It is the first time that we exit and go south from Denali National Park. We have arranged for a late arrival in Anchorage, but it is already far into the afternoon. We are both pensive, thinking of what might have been: a glimpse of the mountain, more photos of wildlife. At our backs, I feel the pull of The Great One, unseen. I look at the road returning with new eyes.
Alaska has a tradition of waysides. There are frequent pull-offs along the Parks Highway, mostly to savor the spectacular views. But even before the highway was built along the older routes, the Alaskan roadhouses welcomed weary travelers. As unique as their proprietors, the roadhouses have personalities. Funky, quirky, kitschy, sometimes ramshackle, never imposing, the roadhouse is combination watering hole, home-cooking station, and overnight accommodations. Comfortable and unimposing, roadhouses sit you with the locals, and the atmosphere is likely to be uninhibited, friendly and inclusive.
We need fuel. We’ve filled the gas tank and now we want to fuel ourselves. We come upon the Fireweed Roadhouse, which meets all the criteria. We enter the large main room, which is a combination dining room, lobby, reading/TV room, and bar. The kitchen is off to the side. There are picture windows off to the left, framing a rustic tableau: an old sourdough in bib overalls is tending a smoking contraption that looks to be half fish smoker and half portable pig spit. We think he’s probably got some large game he’s processing in there, or perhaps a salmon or two.
I ask for a local paper and idle through its pages while listening to the small talk. The other two young guests are from Ireland and they’ve taken off from real life to see the country. They are adventuring before they return to their home country. The sourdough comes in from outside and Robin, our host and owner, opens his beer. “What do you think?” she asks. “I need to work on her a little bit, but I think it’ll do the trick.” Pete asks the sourdough what he’s got going on the fire. “Hell, son, I’m burnin’ coal in there!” We’re startled. Robin tells us, “That thing is my ticket out from under my heating bills this winter.”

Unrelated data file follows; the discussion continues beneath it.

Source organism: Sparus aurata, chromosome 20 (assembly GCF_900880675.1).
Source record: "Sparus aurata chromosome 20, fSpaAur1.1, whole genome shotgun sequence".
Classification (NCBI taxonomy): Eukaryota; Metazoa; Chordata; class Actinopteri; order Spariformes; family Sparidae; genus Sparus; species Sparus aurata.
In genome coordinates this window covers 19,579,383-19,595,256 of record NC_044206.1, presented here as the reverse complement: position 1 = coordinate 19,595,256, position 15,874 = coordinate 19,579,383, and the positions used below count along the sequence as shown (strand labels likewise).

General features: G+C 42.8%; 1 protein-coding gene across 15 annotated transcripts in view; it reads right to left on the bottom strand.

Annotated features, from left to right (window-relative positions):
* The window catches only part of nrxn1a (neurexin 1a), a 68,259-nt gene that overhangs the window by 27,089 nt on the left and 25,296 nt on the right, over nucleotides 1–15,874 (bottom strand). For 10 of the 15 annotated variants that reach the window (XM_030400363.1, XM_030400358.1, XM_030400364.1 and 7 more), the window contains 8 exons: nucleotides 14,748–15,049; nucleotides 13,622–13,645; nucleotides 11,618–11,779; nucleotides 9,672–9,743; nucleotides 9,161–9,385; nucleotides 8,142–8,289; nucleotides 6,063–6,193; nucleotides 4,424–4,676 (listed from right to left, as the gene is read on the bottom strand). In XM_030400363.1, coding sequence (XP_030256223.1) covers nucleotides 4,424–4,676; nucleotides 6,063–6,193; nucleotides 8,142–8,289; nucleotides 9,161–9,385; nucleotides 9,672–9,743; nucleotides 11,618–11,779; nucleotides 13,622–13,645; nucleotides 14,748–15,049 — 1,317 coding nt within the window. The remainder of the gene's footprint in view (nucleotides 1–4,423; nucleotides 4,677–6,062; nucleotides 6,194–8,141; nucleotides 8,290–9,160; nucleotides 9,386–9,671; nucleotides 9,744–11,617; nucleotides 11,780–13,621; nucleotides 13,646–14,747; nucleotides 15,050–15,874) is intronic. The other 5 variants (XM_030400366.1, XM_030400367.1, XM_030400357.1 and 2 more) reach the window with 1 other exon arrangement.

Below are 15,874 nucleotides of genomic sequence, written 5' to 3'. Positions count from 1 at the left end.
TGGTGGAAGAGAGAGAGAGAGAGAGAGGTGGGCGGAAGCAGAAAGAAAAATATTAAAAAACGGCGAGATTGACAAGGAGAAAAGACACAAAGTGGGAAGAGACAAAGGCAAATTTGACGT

I try to remember the last time I saw coal firing anything, let alone a heating system. “You wouldn’t believe what I had to pay last year. We tried everything to cut bak and seal this drafty, old place up, but still . . . I had $1500 energy bills! Who can afford that?” Who, indeed? “It’s self-defense. The problem is more and more people are turning to coal since prices are staying so high. They could go higher. But what can I do? I gotta heat this place.” Pete goes out to check the coal heater and snap some photos looking west.
Robin has owned the Fireweed for longer than she wants to tell me. She embodies the tough stereotype of Alaskan women that I so admire. There is an obvious community she leads, and I imagine the locals congregating here in the winter. “Oh yeah, we all pull together.” I get the impression that Robin is far from lonely here in this quiet outpost. “I don’t know how much longer I can last with these costs,” she whispers. “As it is, I’m getting by.” I nod sympathetically. “There’s just something that keeps me. I have to be here.” “I know what you mean,” I say.
Before we leave, Robin snaps a photo. “I take a picture of all my guests and some of them go on the wall.” I think of our teenagers and their Facebook pages. Robin’s doing the same thing, her way. We are reluctant to go, but we must. The sun, thankfully, is still high in the sky and we head south again.
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